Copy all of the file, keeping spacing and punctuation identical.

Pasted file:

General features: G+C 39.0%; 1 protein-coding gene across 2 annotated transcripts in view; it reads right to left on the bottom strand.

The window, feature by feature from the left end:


General features: G+C 39.0%; 1 protein-coding gene across 2 annotated transcripts in view; it reads right to left on the bottom strand.

The window, feature by feature from the left end: